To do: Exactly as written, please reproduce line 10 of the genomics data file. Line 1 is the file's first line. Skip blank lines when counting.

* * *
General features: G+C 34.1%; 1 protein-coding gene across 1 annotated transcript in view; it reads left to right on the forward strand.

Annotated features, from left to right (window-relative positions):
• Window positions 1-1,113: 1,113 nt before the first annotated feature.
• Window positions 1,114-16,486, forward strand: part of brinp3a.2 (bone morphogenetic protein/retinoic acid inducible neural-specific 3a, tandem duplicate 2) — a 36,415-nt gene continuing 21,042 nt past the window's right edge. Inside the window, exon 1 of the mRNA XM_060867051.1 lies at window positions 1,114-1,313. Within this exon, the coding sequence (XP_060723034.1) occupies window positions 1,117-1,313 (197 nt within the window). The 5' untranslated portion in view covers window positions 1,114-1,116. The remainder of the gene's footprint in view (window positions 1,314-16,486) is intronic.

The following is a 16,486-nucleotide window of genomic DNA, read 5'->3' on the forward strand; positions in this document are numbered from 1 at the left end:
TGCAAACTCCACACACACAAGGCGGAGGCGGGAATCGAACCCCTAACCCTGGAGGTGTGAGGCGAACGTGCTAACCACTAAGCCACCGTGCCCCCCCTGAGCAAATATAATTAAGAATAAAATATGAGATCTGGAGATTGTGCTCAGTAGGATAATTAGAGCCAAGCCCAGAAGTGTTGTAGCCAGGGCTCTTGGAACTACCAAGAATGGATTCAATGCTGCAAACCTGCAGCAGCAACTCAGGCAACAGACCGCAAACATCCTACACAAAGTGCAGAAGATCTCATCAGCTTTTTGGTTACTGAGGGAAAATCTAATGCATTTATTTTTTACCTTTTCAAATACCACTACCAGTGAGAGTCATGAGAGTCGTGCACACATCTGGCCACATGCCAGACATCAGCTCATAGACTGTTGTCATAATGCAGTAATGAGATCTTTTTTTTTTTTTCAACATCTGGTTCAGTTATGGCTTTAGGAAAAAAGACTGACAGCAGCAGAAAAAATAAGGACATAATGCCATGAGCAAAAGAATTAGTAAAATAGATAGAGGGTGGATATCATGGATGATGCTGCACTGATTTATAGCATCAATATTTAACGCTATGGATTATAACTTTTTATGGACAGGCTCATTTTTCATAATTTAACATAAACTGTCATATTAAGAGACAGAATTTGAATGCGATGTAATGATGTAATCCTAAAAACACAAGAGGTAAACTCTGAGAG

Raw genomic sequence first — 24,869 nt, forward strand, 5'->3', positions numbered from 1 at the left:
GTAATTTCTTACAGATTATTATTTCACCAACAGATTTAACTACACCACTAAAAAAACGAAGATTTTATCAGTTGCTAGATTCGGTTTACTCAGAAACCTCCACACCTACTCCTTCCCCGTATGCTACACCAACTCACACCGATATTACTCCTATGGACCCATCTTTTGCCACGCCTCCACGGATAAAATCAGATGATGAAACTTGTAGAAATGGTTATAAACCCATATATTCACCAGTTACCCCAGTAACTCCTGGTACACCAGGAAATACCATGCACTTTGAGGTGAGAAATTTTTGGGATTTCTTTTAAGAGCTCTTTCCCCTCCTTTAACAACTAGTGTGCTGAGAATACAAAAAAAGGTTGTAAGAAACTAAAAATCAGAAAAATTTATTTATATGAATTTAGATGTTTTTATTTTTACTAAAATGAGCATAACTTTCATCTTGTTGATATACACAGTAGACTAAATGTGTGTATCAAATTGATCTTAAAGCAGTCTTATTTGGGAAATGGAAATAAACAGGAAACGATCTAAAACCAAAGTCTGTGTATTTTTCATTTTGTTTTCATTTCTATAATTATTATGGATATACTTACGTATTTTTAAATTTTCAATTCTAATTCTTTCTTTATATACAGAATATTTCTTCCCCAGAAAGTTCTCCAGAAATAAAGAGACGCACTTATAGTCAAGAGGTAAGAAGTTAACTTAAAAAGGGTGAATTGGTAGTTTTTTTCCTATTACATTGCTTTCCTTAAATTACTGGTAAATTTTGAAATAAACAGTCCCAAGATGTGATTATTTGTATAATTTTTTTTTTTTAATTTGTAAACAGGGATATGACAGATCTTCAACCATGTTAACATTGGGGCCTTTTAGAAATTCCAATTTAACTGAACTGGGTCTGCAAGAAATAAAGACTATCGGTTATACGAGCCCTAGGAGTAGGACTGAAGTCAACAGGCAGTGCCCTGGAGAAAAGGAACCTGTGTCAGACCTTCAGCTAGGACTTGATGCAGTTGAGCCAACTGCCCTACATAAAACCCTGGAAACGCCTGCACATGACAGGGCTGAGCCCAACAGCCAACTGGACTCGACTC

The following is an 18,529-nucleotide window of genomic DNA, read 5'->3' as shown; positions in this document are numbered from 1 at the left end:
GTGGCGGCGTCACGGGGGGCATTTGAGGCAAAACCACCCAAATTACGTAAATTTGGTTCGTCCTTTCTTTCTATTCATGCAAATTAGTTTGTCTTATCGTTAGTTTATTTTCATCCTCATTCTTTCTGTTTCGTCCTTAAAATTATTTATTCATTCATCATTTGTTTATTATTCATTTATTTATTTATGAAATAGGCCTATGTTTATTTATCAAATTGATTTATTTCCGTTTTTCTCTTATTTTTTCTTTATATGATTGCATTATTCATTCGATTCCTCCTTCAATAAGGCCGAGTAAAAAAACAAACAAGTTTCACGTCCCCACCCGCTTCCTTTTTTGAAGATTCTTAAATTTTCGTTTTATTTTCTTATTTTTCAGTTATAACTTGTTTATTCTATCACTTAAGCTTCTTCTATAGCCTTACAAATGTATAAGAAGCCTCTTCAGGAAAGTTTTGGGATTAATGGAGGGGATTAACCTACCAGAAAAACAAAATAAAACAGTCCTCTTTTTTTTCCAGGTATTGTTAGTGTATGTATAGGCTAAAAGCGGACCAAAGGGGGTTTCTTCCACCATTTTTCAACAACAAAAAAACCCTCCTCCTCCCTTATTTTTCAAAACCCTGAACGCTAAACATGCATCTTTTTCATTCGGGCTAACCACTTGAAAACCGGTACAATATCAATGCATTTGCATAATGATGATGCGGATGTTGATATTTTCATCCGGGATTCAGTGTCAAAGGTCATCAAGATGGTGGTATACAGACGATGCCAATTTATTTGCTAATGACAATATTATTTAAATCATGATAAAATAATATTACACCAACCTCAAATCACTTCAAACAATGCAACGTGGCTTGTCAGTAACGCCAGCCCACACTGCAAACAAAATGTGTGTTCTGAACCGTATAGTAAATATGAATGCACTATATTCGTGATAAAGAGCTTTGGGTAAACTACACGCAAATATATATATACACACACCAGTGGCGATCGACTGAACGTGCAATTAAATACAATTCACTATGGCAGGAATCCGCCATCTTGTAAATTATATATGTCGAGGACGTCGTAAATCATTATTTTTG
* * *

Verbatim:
GTGGCGGCGTCACGGGGGGCATTTGAGGCAAAACCACCCAAATTACGTAAATTTGGTTCGTCCTTTCTTTCTATTCATGCAAATTAGTTTGTCTTATCGTTAGTTTATTTTCATCCTCATTCTTTCTGTTTCGTCCTTAAAATTATTTATTCATTCATCATTTGTTTATTATTCATTTATTTATTTATGAAATAGGCCTATGTTTATTTATCAAATTGATTTATTTCCGTTTTTCTCTTATTTTTTCTTTATATGATTGCATTATTCATTCGATTCCTCCTTCAATAAGGCCGAGTAAAAAAACAAACAAGTTTCACGTCCCCACCCGCTTCCTTTTTTGAAGATTCTTAAATTTTCGTTTTATTTTCTTATTTTTCAGTTATAACTTGTTTATTCTATCACTTAAGCTTCTTCTATAGCCTTACAAATGTATAAGAAGCCTCTTCAGGAAAGTTTTGGGATTAATGGAGGGGATTAACCTACCAGAAAAACAAAATAAAACAGTCCTCTTTTTTTTCCAGGTATTGTTAGTGTATGTATAGGCTAAAAGCGGACCAAAGGGGGTTTCTTCCACCATTTTTCAACAACAAAAAAACCCTCCTCCTCCCTTATTTTTCAAAACCCTGAACGCTAAACATGCATCTTTTTCATTCGGGCTAACCACTTGAAAACCGGTACAATATCAATGCATTTGCATAATGATGATGCGGATGTTGATATTTTCATCCGGGATTCAGTGTCAAAGGTCATCAAGATGGTGGTATACAGACGATGCCAATTTATTTGCTAATGACAATATTATTTAAATCATGATAAAATAATATTACACCAACCTCAAATCACTTCAAACAATGCAACGTGGCTTGTCAGTAACGCCAGCCCACACTGCAAACAAAATGTGTGTTCTGAACCGTATAGTAAATATGAATGCACTATATTCGTGATAAAGAGCTTTGGGTAAACTACACGCAAATATATATATACACACACCAGTGGCGATCGACTGAACGTGCAATTAAATACAATTCACTATGGCAGGAATCCGCCATCTTGTAAATTATATATGTCGAGGACGTCGTAAATCATTATTTTTG